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I'm confused I've seen a lot of softwares with GPL License but those specific softwares don't allow sharing the software or remove backlinks for example... (some devs charge 100$ more for the same software to remove their backlink)

Isn't GPL supposed to be 100% free as in freedom software that you can run, copy, distribute, study, change and improve the software?

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No GPL software may not be free. But source must come free with software. –  AgA Aug 12 '13 at 13:30
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My answer is in no way any sort of legal advice. I am not a lawyer and have actually no idea how copyright and licences may or may not work in your country.

The GNU.org website pretty much covers it all. I quote (emphasises by me):

If a program P is released under the GPL that means any and every part of it can be used under the GPL. If you integrate module Q, and release the combined program P+Q under the GPL, that means any part of P+Q can be used under the GPL. One part of P+Q is Q. So releasing P+Q under the GPL says that Q any part of it can be used under the GPL. Putting it in other words, a user who obtains P+Q under the GPL can delete P, so that just Q remains, still under the GPL. If the license of module Q permits you to give permission for that, then it is GPL-compatible. Otherwise, it is not GPL-compatible.

If the license for Q says in no uncertain terms that you must do certain things (not compatible with the GPL) when you redistribute Q on its own, then it does not permit you to distribute Q under the GPL. It follows that you can't release P+Q under the GPL either. So you cannot link or combine P with Q.

Further the GNU GPL v2 states that (emphasises by me):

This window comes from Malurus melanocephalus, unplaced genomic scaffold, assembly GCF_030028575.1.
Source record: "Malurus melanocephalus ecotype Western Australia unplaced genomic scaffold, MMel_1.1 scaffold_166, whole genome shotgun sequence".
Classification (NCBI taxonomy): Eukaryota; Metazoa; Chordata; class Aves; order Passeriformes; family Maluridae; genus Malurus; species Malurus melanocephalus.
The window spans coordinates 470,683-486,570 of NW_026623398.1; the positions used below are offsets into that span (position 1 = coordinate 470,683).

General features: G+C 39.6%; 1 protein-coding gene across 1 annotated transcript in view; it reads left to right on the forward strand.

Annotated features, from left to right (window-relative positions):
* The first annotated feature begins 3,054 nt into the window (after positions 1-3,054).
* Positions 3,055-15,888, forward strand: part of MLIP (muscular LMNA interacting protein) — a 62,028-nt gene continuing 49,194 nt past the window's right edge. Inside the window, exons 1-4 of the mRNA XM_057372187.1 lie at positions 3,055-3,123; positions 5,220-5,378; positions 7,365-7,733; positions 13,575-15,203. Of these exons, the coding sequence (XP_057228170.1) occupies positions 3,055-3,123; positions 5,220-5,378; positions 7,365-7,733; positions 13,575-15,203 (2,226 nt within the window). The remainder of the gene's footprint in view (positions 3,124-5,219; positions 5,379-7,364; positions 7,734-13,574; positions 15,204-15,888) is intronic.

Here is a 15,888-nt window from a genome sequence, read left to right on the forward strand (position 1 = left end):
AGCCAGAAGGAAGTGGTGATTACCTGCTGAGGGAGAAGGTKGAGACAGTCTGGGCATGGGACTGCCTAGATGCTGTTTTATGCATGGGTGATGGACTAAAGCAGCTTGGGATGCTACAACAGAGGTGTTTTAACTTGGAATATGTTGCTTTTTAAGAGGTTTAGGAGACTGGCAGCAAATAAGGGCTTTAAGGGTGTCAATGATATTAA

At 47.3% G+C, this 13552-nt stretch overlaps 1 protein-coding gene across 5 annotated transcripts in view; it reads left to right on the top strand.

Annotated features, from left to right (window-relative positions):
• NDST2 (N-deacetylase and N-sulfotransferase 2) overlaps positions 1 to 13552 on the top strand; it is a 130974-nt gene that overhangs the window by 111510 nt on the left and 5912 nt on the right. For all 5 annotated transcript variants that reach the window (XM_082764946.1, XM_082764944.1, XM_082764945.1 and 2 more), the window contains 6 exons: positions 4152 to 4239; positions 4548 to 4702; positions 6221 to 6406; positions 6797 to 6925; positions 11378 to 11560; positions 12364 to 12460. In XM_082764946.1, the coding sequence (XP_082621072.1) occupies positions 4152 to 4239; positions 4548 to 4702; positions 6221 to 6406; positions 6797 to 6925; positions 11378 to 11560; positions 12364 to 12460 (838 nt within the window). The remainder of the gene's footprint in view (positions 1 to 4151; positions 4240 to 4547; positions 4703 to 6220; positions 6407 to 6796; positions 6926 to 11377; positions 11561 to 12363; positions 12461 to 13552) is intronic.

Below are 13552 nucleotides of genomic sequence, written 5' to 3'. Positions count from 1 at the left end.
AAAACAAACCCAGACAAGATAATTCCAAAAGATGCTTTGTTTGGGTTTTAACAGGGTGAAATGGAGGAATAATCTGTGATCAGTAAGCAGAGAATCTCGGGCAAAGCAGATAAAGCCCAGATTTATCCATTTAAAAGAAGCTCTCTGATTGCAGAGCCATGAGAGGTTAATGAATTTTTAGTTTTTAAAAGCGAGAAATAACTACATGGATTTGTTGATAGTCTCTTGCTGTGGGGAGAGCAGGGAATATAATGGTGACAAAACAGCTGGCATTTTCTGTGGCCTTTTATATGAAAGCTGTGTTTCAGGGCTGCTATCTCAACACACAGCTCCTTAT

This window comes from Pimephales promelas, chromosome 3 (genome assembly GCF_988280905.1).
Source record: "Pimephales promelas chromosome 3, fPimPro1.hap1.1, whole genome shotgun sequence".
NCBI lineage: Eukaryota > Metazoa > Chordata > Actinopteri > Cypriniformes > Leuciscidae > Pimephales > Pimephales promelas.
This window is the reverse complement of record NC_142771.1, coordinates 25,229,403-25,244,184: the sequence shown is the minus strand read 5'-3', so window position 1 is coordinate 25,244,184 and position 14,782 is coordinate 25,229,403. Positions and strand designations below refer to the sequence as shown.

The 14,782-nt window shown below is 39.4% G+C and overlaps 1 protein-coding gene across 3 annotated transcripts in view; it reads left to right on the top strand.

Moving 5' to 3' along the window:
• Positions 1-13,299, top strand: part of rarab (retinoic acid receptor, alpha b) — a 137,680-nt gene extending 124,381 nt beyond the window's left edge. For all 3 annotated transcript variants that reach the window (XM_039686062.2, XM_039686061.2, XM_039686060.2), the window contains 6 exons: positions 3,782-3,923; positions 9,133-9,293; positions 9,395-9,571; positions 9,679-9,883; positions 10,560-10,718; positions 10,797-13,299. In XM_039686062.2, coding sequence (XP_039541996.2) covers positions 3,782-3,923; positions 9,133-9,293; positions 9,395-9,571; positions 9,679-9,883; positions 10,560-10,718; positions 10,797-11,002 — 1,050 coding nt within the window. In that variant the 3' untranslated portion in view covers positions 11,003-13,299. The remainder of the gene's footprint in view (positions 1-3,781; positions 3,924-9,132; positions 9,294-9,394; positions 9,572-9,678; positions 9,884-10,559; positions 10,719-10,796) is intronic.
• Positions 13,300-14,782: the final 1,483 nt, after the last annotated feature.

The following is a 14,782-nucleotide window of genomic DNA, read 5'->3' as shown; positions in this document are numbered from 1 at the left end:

You are not required to claim a copyright on your changes. In most countries, however, that happens automatically by default, so you need to place your changes explicitly in the public domain if you do not want them to be copyrighted. Whether you claim a copyright on your changes or not, either way you must release the modified version, as a whole, under the GPL. (if you release your modified version at all)

Source: http://www.gnu.org/licenses/old-licenses/gpl-2.0-faq.html#TOCRequiredToClaimCopyright

In my country, the GNU GPL in any version is more or less invalid, even the public domain. The copyright laws of my country prohibits me to take, reuse, redistribute, change, sell or in any way alter anything that was not done entirely by myself and remove the original copyright claims (or alter them to display myself as the copyright owner) without a PRIOR WRITTEN PERMISSION by the true copyright owner. These do, however expire for certain things. For example artwork copyright expires after 70 years of the original person's death, even if the copyright was transfered to the authors relatives.

De-facto I may use the GNU GPL as a written permission and do whatever I please, unless the author states that I may not do this or that with the code (then that would have preference before the licence agreement by the GNU GPL).

This may be different in your and the copyright's original authors country though.

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So the GPL license restricts the user depending on the country copyright law or it also can be restricted by the author even if its GPL? I think That's an attack to our freedom. –  ananas Jun 13 '13 at 12:18
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Actually I don't know. The GPL is not a paragraph in my law books. It's just a licence which should enable lots of transferable freedoms, but as I already said, in my country (a european country) that is nill. Copyright is copyright and is not transferable, no matter what a licence says. This may be different in your country though. Still, copyright law is super-complicated and depends on many factors. Giving you absolution in what you want to do, Pro Webmasters is the wrong place. Only a lawyer may be able to sort this out for you... –  DKOATED Jun 13 '13 at 12:23
    
Oh wait. The GPL cannot be restricted by the author, by definition of the GPL itself! The only thing that can restrict it is the legislature of your country you reside in! –  DKOATED Jun 13 '13 at 12:25
    
Thanks for the detailed answer. One note though, checking the copyright expiration date for your country is important as they are different in most countries and even never expire in other countries. –  toughskin Jun 13 '13 at 16:55
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